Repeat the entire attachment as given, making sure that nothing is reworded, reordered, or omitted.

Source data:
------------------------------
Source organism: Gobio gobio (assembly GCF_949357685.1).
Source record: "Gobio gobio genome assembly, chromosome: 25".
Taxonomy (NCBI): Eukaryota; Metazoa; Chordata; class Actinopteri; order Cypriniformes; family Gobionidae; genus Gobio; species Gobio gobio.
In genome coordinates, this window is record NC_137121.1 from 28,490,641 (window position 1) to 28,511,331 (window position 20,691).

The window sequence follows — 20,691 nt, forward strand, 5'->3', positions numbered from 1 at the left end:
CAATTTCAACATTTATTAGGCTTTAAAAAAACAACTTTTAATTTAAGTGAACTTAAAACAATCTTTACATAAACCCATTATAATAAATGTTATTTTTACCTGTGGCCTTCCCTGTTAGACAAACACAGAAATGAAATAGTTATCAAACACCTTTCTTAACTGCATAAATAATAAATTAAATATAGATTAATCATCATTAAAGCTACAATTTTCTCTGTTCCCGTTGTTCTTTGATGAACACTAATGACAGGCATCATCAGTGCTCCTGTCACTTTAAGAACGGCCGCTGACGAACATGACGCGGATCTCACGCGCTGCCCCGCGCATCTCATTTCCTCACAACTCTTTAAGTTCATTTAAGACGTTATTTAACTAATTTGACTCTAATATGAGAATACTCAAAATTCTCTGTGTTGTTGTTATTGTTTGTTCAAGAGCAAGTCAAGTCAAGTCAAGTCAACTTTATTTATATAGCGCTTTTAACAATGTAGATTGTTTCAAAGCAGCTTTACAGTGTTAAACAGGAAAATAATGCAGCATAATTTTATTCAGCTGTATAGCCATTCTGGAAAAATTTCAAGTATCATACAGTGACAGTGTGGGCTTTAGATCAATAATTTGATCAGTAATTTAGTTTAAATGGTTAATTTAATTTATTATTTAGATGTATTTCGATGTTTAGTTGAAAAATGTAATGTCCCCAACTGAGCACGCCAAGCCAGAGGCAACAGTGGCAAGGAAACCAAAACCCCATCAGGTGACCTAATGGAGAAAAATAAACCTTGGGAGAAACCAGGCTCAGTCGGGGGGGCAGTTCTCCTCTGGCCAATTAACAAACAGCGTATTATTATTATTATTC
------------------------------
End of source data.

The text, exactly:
Source organism: Gobio gobio (assembly GCF_949357685.1).
Source record: "Gobio gobio genome assembly, chromosome: 25".
Taxonomy (NCBI): Eukaryota; Metazoa; Chordata; class Actinopteri; order Cypriniformes; family Gobionidae; genus Gobio; species Gobio gobio.
In genome coordinates, this window is record NC_137121.1 from 28,490,641 (window position 1) to 28,511,331 (window position 20,691).

The window sequence follows — 20,691 nt, forward strand, 5'->3', positions numbered from 1 at the left end:
CAATTTCAACATTTATTAGGCTTTAAAAAAACAACTTTTAATTTAAGTGAACTTAAAACAATCTTTACATAAACCCATTATAATAAATGTTATTTTTACCTGTGGCCTTCCCTGTTAGACAAACACAGAAATGAAATAGTTATCAAACACCTTTCTTAACTGCATAAATAATAAATTAAATATAGATTAATCATCATTAAAGCTACAATTTTCTCTGTTCCCGTTGTTCTTTGATGAACACTAATGACAGGCATCATCAGTGCTCCTGTCACTTTAAGAACGGCCGCTGACGAACATGACGCGGATCTCACGCGCTGCCCCGCGCATCTCATTTCCTCACAACTCTTTAAGTTCATTTAAGACGTTATTTAACTAATTTGACTCTAATATGAGAATACTCAAAATTCTCTGTGTTGTTGTTATTGTTTGTTCAAGAGCAAGTCAAGTCAAGTCAAGTCAACTTTATTTATATAGCGCTTTTAACAATGTAGATTGTTTCAAAGCAGCTTTACAGTGTTAAACAGGAAAATAATGCAGCATAATTTTATTCAGCTGTATAGCCATTCTGGAAAAATTTCAAGTATCATACAGTGACAGTGTGGGCTTTAGATCAATAATTTGATCAGTAATTTAGTTTAAATGGTTAATTTAATTTATTATTTAGATGTATTTCGATGTTTAGTTGAAAAATGTAATGTCCCCAACTGAGCACGCCAAGCCAGAGGCAACAGTGGCAAGGAAACCAAAACCCCATCAGGTGACCTAATGGAGAAAAATAAACCTTGGGAGAAACCAGGCTCAGTCGGGGGGGCAGTTCTCCTCTGGCCAATTAACAAACAGCGTATTATTATTATTATTC